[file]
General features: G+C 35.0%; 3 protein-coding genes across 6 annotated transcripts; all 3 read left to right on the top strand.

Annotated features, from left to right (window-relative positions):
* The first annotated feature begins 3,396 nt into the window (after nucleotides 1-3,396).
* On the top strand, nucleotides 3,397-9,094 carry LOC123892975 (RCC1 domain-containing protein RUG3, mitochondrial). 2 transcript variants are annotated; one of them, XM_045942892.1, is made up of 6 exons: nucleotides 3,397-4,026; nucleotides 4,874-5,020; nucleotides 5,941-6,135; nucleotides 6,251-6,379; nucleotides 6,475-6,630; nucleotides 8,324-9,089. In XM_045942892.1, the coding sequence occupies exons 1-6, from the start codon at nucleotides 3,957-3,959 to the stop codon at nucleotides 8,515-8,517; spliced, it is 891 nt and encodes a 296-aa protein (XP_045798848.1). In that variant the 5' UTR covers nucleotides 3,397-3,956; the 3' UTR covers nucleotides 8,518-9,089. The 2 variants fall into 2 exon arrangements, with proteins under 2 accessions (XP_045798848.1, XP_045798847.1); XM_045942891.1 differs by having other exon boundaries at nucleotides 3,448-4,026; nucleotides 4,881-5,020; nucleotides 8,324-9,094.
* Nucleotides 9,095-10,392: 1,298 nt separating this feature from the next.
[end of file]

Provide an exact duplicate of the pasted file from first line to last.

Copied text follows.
General features: G+C 35.0%; 3 protein-coding genes across 6 annotated transcripts; all 3 read left to right on the top strand.

Annotated features, from left to right (window-relative positions):
* The first annotated feature begins 3,396 nt into the window (after nucleotides 1-3,396).
* On the top strand, nucleotides 3,397-9,094 carry LOC123892975 (RCC1 domain-containing protein RUG3, mitochondrial). 2 transcript variants are annotated; one of them, XM_045942892.1, is made up of 6 exons: nucleotides 3,397-4,026; nucleotides 4,874-5,020; nucleotides 5,941-6,135; nucleotides 6,251-6,379; nucleotides 6,475-6,630; nucleotides 8,324-9,089. In XM_045942892.1, the coding sequence occupies exons 1-6, from the start codon at nucleotides 3,957-3,959 to the stop codon at nucleotides 8,515-8,517; spliced, it is 891 nt and encodes a 296-aa protein (XP_045798848.1). In that variant the 5' UTR covers nucleotides 3,397-3,956; the 3' UTR covers nucleotides 8,518-9,089. The 2 variants fall into 2 exon arrangements, with proteins under 2 accessions (XP_045798848.1, XP_045798847.1); XM_045942891.1 differs by having other exon boundaries at nucleotides 3,448-4,026; nucleotides 4,881-5,020; nucleotides 8,324-9,094.
* Nucleotides 9,095-10,392: 1,298 nt separating this feature from the next.